Varanasi: Botanists at the Banaras Hindu University (BHU) and researchers from Agharkar Research Institute (ARI), Pune and Kerala Forest Research Institute (KFRI), Kerala have discovered a new genus of fungus from the samples collected from Uttarakhand.
The discovery is being considered important, because new antibiotics and other important mixtures (metabolites) from new fungi are being discovered for the treatment of different types of cancer.
This research work has been published in a prestigious journal Phytotaxa on November 3.
Senior assistant professor Raghvendra Singh of BHU and his team of four researchers who worked with Paras Nath Singh of Agharkar Research Institute and Shambhu Kumar of Kerala Forest Research Institute, discovered the new genus of fungus called ‘Neokamalomyces Indicus’, from the samples collected from Uttarakhand.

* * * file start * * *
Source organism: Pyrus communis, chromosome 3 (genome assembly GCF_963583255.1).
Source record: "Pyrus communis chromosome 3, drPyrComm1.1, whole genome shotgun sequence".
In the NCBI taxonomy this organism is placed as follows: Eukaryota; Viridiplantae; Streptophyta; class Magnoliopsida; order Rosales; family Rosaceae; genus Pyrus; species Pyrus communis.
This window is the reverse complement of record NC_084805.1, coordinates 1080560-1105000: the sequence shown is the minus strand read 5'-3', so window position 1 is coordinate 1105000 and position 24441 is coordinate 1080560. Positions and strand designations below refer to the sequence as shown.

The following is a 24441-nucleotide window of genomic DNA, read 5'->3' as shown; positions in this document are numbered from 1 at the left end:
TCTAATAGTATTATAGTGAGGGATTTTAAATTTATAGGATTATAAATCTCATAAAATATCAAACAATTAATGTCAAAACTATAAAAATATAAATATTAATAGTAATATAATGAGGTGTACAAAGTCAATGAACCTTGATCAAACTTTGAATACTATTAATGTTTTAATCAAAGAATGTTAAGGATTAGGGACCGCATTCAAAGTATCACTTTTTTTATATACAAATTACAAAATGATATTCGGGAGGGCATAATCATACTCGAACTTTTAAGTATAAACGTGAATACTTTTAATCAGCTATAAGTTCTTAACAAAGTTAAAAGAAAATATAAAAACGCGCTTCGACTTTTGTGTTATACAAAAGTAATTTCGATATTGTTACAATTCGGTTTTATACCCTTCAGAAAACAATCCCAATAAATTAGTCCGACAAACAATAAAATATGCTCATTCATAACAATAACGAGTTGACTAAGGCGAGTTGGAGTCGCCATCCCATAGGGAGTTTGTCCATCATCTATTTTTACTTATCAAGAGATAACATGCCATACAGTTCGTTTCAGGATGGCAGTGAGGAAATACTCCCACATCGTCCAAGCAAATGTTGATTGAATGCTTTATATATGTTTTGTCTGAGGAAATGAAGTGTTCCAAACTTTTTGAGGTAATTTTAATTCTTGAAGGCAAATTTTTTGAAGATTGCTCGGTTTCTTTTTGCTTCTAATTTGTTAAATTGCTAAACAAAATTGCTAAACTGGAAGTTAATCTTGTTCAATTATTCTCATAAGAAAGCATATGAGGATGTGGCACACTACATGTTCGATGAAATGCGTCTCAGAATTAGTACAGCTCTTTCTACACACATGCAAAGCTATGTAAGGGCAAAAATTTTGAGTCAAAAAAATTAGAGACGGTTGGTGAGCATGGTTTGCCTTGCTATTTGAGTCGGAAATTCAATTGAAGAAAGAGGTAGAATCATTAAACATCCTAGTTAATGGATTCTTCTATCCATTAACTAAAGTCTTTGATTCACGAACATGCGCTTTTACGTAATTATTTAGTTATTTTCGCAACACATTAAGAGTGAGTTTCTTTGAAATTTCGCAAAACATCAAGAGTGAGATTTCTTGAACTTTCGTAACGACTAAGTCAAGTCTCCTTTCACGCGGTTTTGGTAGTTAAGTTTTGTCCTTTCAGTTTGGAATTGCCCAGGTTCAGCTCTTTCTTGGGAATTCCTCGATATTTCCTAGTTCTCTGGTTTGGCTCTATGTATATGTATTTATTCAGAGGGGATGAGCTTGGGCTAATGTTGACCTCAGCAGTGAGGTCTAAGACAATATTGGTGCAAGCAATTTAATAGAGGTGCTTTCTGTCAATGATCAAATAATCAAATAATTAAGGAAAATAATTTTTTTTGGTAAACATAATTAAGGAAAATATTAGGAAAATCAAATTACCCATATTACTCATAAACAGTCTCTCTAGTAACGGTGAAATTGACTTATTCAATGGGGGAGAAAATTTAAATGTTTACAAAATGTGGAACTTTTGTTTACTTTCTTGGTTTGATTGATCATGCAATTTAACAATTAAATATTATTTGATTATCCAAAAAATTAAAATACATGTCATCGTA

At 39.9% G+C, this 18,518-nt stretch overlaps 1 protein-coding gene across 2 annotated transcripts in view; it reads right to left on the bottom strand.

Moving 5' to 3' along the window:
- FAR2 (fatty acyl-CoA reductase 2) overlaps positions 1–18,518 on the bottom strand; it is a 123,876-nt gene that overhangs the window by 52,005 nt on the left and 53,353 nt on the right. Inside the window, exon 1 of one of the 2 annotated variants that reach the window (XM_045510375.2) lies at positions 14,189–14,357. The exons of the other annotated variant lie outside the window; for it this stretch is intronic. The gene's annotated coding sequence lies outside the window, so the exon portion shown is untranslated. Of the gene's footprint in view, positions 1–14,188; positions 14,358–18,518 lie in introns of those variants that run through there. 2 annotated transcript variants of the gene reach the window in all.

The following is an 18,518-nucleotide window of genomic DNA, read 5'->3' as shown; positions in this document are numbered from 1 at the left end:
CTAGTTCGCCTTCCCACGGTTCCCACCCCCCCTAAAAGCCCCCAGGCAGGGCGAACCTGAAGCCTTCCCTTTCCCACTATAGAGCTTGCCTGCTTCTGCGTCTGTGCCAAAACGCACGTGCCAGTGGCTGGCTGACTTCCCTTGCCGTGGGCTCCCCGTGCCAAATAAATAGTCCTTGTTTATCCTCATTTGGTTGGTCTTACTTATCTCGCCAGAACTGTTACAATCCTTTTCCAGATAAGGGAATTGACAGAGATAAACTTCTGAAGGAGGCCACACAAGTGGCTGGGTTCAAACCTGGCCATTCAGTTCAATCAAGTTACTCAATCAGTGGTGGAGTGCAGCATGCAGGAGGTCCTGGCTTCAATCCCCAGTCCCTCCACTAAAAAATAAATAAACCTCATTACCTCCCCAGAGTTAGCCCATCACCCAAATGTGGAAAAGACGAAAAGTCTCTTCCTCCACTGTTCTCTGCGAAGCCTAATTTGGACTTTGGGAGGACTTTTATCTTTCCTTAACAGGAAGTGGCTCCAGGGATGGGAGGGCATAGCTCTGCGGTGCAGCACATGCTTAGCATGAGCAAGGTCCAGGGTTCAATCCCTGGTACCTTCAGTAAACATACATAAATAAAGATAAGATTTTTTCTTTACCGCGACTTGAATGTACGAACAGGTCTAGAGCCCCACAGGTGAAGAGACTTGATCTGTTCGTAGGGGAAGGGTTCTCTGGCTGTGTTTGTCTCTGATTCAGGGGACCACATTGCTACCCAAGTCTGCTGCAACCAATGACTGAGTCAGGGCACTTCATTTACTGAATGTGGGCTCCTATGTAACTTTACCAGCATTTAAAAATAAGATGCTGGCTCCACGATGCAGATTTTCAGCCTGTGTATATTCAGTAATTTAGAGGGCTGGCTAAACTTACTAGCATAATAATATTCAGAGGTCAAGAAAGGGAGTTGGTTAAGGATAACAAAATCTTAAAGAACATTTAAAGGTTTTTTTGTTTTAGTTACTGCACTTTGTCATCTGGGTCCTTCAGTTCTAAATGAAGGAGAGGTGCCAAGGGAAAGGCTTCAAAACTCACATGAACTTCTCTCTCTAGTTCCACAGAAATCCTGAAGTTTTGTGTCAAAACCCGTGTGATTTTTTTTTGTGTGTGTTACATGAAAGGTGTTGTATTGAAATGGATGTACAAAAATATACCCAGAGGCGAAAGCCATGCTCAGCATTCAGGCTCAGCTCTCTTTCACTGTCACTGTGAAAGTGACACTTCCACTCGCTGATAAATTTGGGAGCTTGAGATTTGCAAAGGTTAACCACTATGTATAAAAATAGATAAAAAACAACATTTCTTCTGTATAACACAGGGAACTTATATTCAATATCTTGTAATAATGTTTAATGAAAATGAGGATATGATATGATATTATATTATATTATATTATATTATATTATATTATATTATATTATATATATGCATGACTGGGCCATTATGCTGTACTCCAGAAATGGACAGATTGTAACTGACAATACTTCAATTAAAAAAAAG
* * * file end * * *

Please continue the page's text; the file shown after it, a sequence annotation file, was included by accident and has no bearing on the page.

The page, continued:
Raghvendra Singh said, “The genus of this fungus has been named after Prof Kamal of Deen Dayal Upadhyay Gorakhpur University, Gorakhpur, a world eminent scientist who has done excellent work in the field of fungal diversity in India.”
According to him, the samples of leaves of banyan diseased by the fungus were collected from Uttarakhand during a survey in July 2019. The fungus was found to cause disease (yellow and brown spots) on banyan leaves which later spread to the entire leaves.
This fungus has been identified as a new genus. After growing this fungus in the laboratory and studying it thoroughly, complete information about this new lineage was gathered.
This discovery has been made using modern polyphagic techniques, which are considered to be the most appropriate and important criteria in identifying organisms.
This discovery is a worthwhile effort dedicated to the identification and conservation of biodiversity.
“Our research work can play a very important role for scientists working in the field of biotechnology and scientists working in biocontrol industries, scientists related to plant diseases, scientists interested in making antifungal compounds,” said Singh.
“Fungi are a potential goldmine for the production of pharmaceuticals. It is time to include fungi in global conservation goals,” he added.